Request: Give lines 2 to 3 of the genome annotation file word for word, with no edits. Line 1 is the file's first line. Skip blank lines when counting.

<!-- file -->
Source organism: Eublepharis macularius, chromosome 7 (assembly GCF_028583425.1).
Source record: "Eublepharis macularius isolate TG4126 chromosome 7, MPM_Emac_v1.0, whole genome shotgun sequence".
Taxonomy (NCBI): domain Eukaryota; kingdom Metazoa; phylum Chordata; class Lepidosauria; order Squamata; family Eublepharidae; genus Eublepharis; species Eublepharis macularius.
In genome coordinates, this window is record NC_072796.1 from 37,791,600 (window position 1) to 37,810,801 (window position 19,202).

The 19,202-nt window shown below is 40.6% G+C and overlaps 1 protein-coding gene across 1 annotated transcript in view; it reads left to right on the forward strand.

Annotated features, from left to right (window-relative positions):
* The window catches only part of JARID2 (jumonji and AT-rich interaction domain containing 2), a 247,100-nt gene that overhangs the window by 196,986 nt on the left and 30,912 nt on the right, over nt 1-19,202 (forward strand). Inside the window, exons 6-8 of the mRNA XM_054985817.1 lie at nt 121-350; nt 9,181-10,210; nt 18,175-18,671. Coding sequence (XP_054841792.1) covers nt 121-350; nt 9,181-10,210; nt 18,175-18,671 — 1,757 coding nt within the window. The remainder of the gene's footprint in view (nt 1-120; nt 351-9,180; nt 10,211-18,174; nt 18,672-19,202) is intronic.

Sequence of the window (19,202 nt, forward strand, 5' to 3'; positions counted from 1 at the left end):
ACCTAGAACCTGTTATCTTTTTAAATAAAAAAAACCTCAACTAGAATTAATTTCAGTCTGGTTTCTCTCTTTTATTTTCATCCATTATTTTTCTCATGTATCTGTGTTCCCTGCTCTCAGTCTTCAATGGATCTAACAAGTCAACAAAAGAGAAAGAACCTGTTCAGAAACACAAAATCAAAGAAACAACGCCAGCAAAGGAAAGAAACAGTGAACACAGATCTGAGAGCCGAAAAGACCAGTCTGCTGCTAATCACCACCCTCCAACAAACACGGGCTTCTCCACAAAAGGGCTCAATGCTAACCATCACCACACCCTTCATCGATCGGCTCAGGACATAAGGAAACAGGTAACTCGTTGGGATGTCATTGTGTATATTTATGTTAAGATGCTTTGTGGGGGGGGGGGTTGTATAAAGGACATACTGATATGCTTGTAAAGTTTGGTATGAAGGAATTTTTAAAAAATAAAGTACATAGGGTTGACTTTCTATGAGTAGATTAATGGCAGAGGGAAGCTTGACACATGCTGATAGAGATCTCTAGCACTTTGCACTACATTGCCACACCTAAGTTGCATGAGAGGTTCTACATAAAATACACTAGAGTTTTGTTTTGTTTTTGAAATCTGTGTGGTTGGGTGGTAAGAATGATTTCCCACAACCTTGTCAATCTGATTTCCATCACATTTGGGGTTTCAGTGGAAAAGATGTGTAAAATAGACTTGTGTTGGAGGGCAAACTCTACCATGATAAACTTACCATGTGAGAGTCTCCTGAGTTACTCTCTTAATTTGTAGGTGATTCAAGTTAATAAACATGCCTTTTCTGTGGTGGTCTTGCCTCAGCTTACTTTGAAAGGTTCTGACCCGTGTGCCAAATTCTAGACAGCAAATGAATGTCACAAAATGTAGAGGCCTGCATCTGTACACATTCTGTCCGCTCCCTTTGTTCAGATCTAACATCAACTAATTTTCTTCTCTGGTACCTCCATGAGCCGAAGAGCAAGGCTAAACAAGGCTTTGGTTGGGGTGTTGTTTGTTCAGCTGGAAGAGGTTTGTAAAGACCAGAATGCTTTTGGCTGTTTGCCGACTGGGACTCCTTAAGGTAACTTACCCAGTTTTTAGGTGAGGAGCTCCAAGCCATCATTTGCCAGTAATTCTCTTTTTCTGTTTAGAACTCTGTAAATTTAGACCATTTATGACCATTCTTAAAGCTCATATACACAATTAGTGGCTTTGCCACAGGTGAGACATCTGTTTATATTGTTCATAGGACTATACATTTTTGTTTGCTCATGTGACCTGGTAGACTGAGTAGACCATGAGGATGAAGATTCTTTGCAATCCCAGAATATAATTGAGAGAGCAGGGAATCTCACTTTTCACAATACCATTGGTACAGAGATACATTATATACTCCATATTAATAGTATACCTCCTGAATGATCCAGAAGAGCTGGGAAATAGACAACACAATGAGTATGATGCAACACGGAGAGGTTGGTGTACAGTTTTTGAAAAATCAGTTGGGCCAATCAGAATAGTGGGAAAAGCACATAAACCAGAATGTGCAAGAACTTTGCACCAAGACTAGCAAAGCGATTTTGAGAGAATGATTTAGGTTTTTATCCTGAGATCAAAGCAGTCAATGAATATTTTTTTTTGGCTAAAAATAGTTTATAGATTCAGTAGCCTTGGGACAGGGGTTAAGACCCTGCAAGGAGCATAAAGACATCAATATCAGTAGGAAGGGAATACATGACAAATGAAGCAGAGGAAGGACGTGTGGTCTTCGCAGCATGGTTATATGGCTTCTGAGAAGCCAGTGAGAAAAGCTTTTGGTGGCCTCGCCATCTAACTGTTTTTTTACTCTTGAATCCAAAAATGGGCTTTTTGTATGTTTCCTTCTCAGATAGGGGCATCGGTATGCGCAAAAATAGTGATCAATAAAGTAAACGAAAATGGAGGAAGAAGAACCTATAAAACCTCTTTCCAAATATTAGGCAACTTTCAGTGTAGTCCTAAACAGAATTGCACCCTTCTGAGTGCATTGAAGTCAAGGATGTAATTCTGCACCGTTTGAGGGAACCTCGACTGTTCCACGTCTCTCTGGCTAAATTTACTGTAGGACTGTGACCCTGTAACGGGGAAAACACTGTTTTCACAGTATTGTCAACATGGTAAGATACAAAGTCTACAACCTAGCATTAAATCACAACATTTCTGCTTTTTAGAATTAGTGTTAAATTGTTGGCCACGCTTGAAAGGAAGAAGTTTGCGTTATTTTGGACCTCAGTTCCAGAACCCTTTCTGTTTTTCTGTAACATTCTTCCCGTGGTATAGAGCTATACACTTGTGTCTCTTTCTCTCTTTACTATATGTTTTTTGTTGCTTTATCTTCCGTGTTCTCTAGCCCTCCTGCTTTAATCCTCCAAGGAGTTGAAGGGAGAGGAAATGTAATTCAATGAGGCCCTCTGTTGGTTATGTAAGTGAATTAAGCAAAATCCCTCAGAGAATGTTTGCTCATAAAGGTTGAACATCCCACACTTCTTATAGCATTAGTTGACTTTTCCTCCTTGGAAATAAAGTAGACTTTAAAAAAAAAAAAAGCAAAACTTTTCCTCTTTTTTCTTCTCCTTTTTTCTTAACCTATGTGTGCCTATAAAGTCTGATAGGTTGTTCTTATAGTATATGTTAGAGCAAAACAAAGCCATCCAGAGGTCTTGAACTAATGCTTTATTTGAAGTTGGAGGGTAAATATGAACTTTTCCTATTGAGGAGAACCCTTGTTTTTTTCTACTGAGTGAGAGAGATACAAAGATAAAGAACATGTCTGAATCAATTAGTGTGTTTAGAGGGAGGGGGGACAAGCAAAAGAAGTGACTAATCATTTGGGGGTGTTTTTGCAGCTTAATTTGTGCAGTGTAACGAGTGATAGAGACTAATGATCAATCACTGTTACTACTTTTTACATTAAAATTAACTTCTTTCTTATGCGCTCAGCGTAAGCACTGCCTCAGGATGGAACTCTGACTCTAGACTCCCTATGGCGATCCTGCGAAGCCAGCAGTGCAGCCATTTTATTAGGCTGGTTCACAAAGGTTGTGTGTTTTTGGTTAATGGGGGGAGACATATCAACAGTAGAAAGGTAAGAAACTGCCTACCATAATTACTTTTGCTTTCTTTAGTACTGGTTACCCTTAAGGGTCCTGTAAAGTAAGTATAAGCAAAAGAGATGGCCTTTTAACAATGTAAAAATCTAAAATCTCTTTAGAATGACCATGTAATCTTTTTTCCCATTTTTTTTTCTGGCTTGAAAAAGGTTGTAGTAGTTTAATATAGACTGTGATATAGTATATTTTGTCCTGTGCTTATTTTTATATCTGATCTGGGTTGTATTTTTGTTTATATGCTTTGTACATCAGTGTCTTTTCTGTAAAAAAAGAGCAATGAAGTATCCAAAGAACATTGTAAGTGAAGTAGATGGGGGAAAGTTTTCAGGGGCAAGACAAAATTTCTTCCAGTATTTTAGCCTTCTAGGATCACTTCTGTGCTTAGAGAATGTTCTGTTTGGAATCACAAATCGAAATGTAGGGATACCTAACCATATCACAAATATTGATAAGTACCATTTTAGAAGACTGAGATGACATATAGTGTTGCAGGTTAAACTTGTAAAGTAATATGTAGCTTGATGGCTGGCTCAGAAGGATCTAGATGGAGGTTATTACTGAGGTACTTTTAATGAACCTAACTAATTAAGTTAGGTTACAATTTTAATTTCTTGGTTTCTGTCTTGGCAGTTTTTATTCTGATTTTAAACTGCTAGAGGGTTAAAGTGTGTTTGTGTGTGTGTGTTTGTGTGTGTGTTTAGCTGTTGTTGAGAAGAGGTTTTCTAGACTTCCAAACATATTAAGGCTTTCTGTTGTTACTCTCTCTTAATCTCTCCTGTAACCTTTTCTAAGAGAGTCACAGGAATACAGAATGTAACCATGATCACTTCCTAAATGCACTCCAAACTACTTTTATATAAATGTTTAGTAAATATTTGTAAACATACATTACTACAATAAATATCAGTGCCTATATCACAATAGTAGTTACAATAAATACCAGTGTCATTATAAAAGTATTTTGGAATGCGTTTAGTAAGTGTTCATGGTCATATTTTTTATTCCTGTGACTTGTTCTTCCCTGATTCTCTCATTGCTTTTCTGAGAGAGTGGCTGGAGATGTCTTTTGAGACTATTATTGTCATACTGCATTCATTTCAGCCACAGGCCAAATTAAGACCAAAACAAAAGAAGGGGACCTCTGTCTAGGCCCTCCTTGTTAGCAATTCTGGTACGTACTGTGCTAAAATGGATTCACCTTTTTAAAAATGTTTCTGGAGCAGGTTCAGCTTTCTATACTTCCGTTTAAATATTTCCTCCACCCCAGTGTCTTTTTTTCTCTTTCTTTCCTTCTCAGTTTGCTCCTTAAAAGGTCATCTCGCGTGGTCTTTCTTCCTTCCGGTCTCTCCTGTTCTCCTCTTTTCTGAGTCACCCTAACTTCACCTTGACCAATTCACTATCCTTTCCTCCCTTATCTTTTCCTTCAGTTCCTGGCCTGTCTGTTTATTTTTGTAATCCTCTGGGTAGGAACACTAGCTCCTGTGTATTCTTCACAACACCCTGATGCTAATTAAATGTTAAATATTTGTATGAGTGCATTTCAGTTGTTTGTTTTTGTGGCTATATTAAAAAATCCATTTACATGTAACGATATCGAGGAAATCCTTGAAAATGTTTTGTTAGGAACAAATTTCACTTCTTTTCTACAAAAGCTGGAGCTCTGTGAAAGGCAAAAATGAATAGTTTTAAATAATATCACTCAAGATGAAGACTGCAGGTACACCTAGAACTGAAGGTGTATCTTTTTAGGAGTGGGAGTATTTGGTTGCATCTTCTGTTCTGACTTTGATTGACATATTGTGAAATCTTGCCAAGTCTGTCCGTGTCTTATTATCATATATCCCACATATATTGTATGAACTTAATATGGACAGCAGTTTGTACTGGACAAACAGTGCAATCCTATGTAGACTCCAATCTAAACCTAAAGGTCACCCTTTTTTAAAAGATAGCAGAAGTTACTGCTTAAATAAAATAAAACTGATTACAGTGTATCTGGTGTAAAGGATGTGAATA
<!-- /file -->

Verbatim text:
Source record: "Eublepharis macularius isolate TG4126 chromosome 7, MPM_Emac_v1.0, whole genome shotgun sequence".
Taxonomy (NCBI): domain Eukaryota; kingdom Metazoa; phylum Chordata; class Lepidosauria; order Squamata; family Eublepharidae; genus Eublepharis; species Eublepharis macularius.